17-11 Segment 2: Hangovers

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As St. Patrick’s Day approaches—one of the biggest drinking holidays of the year—an expert discusses why hangovers occur and what might work to prevent them and recover from them.

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Medical Notes 17-11

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Medical Notes this week…

Government statistics are now quantifying the huge increase in drug overdose deaths. A report from the National Center for Health Statistics shows that the drug death rate in 2015 was between two and three times what it was in 1999. During those 16 years, overdose deaths rose an average of 5.5 percent per year. Researchers say heroin deaths tripled and now make up a quarter of the total, while deaths from prescription pain medications declined slightly.

Millions of people take vitamin C to ward off colds and infections, but a new study finds that vitamin D is also important. The study in the journal BMJ shows that getting enough vitamin D cuts the proportion of people who get an acute respiratory infection by about 12 percent. Researchers say the study supports public health measures such as fortifying foods to increase vitamin D at least in locations where deficiency is common.

And finally, are pharmaceutical companies “getting away with murder” in relation to high drug prices? The president thinks so and about 75 percent of people agree. The Zogby poll for the organization Prescription Justice shows that 45 percent of people think the prescription drug supply system needs a major overhaul to reduce prices. About 30 percent of respondents say they’ve failed to get a prescription filled at some time in their life because it cost too much.

And that’s Medical Notes this week.

17-10 Segment 1: Remaking the FDA

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The Trump Administration has signaled it intends to revamp the Food and Drug Administration to speed the approval of drugs. Some FDA commissioner candidates have proposed radical reform, including an end to the requirement that drugs must be effective to be approved. Experts discuss what reform might look like and what the FDA needs to better succeed.

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17-10 Segment 2: Misconstrued Body Basics

 

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Many people have questions about their bodies that seem so silly, they never bring them up with their doctors. While the answers are sometimes humorous, often they are more complicated and important than we imagine. An expert physician/writer discusses.

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Medical Notes 17-10

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Medical Notes this week…

            We reported last week on the opioid epidemic. Now a new study finds yet another symptom of opioid addiction—amnesia. The CDC’s Morbidity and Mortality Weekly Report describes a group of 14 patients—almost all opioid addicts–who couldn’t remember things they’d just been told. Along with short-term memory loss, the patients had abnormal MRI scans as well. Doctors are concerned the patients represent a new condition triggered by substance abuse that they were not previously aware of. Researchers say most of the patients recovered their normal memory after several months substance free.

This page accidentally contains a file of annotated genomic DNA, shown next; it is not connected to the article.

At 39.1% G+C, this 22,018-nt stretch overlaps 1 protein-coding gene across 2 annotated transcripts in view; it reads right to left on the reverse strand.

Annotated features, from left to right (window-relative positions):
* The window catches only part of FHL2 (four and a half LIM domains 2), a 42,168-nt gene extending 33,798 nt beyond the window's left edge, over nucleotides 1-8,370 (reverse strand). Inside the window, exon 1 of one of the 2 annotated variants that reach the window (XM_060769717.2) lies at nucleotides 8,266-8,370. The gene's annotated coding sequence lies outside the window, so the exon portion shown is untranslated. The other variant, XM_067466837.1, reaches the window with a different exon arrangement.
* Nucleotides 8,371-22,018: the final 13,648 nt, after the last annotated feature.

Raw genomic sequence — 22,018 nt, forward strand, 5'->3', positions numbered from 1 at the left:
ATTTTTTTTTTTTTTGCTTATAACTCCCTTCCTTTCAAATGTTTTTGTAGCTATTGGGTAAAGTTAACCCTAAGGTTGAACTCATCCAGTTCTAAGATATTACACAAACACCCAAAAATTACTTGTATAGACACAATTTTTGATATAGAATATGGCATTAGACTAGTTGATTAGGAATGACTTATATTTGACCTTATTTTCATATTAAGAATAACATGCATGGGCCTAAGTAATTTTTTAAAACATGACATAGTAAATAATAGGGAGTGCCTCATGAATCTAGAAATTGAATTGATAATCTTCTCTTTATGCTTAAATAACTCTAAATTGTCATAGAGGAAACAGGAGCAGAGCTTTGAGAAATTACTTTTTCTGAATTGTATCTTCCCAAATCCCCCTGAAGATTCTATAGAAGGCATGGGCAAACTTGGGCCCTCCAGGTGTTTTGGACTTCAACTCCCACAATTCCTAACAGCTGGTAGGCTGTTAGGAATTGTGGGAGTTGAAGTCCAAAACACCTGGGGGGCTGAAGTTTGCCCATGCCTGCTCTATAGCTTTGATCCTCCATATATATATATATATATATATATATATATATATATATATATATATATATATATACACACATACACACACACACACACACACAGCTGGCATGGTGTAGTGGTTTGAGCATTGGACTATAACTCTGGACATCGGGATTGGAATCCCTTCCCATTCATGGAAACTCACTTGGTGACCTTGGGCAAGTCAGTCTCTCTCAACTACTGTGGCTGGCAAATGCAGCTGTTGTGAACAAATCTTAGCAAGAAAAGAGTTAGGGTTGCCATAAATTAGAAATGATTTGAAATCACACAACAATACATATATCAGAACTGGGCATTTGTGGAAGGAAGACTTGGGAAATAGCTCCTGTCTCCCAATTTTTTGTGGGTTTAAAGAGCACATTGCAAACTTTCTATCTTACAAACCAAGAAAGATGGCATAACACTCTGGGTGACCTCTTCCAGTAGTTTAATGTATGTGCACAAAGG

Sitting in traffic is a sure way to increase your stress level and a new study shows it also increases domestic violence. A study at Louisiana State University correlated 25 million traffic observations and two million police reports over four years and found that extreme traffic jams increase the likelihood of domestic violence when people get home by about 6 percent.

            People who’ve suffered concussions are held out of sports and school until they’re considered recovered but a new study shows that even then, they may have trouble driving. The study in the Journal of Neurotrauma tested the driving skills of 14 people who’d had a concussion but felt they were now over it. Researchers say that at times they drove as if they were drunk.

            And finally…parents who use threats and raised voices to get their kids to behave often end up doing the opposite. A study in the journal Child Development shows that kids parented harshly as ‘tweens are more likely to drop out of school, engage in early sex, and commit theft a few years later. Researchers say those kids reject their domineering parents and seek approval from their peers instead.

And that’s Medical Notes this week.

17-09 Segment 1: Can Primary Care Doctors End the Opioid Epidemic

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Eye transplants have long been attempted unsuccessfully. Doctors are taking what they’ve learned in hand transplants, especially in nerve regeneration, and applying it to eye transplant development. Experts discuss what need to be accomplished to make transplants a reality.

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17-09 Segment 2: Eye Transplants: A Future Reality

50324446 - woman sitting in her office with her eyes covered

 

Eye transplants have long been attempted unsuccessfully. Doctors are taking what they’ve learned in hand transplants, especially in nerve regeneration, and applying it to eye transplant development. Experts discuss what need to be accomplished to make transplants a reality.

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Click here for guest information and the transcript